Friday, May 16, 2008

Does neuroscience leave room for God?

A friend, Angus Menuge, of Concordia University, Wisconsin, offers a PowerPoint called "Does Neuroscience Leave Room for God? And he obviously thinks it does.

Menuge showed this PowerPoint when he was debating PZ Myers of the University of Minnesota (Morris), a frequent critic of non-materialist viewpoints. Menuge comments,
Moving closer to the central issue of the debate, I argued that there is considerable evidence against the materialist contention that the brain reduces to the mind. There is the “hard problem” of consciousness, that subjective awareness is not explained or predicted by impersonally described states of the brain. Then there is the evidence from neuroscientists such as Jeff Schwartz and Mario Beauregard that, in addition to the bottom-up influence of the brain on the mind, the mind has a top-down influence on the brain (cognitive therapies that exploit neuroplasticity) and on health (psychoneuroimmunology). I focused on how these approaches gave hope to patients by showing that their own conscious choices could play a role in their recovery and health. I also mentioned the remarkable studies of Near Death Experiences by Pim van Lommel. I held up and recommended Jeff Schwartz and Sharon Begley’s The Mind and the Brain, and Mario Beauregard and Denyse O’ Leary’s The Spiritual Brain, and said that if someone is a true skeptic, they should be skeptical of materialism as well as of non-materialistic claims.
Dr. Myers held up a large standard volume on neuroscience, and asserted that it was better than Schwartz’s and Beauregard’s books, apparently because it was bigger! He then showed some interesting slides detailing the standard “homunculus” model of the brain, mapping various sensations and bodily functions to parts of the brain. He acknowledged the reality of neuroplasticity, but claimed that this could all be understood in terms of chemical processes in the brain, without appeal to consciousness. Yet, interestingly, he admitted that no-one could explain consciousness. Dr. Myers also mentioned a recent scientific experiment showing that in advance of conscious awareness of decision, there is already a 60% probability of action. (He did not, however, claim that this showed there was no free will*, and since the result was so recent and under-analyzed, I chose not to take the bait.)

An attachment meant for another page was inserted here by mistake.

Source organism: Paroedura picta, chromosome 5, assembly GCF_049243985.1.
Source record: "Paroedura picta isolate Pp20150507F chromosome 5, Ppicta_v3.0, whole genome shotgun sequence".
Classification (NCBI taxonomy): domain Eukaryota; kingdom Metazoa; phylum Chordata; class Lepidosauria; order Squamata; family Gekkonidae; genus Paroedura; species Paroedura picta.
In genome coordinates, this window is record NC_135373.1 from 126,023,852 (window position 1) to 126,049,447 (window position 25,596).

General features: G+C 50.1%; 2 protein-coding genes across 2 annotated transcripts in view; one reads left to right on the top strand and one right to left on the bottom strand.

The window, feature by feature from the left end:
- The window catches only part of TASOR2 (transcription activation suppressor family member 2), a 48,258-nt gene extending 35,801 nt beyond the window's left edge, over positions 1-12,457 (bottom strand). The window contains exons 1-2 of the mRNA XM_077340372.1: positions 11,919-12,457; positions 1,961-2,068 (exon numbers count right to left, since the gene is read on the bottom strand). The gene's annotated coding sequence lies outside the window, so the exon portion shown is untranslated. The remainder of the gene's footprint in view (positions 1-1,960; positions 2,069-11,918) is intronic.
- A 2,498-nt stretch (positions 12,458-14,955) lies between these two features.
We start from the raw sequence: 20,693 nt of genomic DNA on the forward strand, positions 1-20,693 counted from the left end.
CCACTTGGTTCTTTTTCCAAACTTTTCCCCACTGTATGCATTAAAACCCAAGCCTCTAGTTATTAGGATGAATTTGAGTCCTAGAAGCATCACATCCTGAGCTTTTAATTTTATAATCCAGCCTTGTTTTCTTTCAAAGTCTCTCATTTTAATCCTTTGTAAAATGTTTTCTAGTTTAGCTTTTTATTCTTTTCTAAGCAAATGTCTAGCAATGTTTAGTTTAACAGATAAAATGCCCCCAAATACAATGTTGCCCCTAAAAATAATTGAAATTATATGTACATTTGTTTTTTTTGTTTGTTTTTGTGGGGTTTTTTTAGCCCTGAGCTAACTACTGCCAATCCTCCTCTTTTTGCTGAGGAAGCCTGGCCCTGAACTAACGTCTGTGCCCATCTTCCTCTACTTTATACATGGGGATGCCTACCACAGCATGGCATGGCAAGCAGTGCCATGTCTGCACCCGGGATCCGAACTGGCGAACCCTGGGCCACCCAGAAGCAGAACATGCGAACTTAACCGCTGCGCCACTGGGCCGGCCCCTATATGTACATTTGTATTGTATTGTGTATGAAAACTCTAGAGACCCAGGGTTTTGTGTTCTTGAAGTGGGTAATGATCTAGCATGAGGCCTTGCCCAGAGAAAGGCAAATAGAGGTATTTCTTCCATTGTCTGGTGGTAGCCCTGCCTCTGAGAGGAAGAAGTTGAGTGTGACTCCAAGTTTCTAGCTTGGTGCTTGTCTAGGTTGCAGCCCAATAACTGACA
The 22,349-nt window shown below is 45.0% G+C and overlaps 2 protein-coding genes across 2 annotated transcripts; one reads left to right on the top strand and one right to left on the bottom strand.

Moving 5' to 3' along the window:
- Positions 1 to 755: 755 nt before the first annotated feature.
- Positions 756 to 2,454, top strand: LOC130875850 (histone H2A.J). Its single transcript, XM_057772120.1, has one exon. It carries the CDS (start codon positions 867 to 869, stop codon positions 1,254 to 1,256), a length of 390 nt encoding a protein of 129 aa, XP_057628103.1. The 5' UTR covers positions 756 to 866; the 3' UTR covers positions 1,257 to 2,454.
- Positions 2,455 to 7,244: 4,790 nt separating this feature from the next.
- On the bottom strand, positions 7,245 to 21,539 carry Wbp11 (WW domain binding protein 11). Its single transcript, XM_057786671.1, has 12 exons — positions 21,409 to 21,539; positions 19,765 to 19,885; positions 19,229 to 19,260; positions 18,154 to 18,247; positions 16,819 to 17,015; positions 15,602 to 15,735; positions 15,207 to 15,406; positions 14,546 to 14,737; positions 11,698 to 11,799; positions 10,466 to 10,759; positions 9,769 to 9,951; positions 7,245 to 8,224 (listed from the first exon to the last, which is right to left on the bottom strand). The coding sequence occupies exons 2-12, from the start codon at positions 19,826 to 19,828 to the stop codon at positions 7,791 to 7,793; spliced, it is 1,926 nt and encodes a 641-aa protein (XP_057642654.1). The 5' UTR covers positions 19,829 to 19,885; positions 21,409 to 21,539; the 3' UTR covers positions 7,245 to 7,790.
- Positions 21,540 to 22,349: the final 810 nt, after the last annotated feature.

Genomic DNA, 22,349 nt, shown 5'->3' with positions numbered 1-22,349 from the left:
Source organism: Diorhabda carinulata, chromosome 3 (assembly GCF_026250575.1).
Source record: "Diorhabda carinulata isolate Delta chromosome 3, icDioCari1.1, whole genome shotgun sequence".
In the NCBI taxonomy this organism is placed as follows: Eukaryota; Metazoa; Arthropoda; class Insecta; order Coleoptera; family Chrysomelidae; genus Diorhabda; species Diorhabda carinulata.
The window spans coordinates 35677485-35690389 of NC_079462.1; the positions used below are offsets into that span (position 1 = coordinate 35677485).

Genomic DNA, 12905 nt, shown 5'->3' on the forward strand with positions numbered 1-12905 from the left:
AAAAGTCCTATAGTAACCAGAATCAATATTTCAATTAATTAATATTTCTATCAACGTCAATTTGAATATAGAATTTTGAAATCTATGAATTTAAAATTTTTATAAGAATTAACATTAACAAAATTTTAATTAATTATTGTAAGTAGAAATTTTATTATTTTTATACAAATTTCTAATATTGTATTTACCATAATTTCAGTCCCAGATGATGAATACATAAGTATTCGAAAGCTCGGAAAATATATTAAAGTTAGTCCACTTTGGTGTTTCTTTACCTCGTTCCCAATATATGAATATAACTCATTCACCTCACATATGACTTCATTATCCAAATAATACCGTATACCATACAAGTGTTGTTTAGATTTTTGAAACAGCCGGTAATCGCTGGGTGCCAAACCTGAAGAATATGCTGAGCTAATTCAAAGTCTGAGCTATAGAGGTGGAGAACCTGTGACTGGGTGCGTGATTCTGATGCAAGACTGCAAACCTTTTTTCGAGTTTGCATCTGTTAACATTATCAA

Dr. Menuge says he is greatly indebted to Mario Bearegard and me for The Spiritual Brain , which shows how gracious he is. We only pull together what everyone should know, in a way that makes it easy to understand.

*This experiment probably does not have much to do with free will. I will post more on it later, but consider the following example: A woman vows to give up coffee for a week, and donate the proceeds to charity. Around noon on Monday, she finds herself "automatically" heading for the coffee urn at work. Does that mean she has no free will? Of course not. She had free will when she decided to forego coffee for a week, but force of habit suggests habitual routines. Perhaps it was 100% probable that she would start for the coffee urn at noon on the first day. But that doesn't mean she is forced to carry through with her usual habit.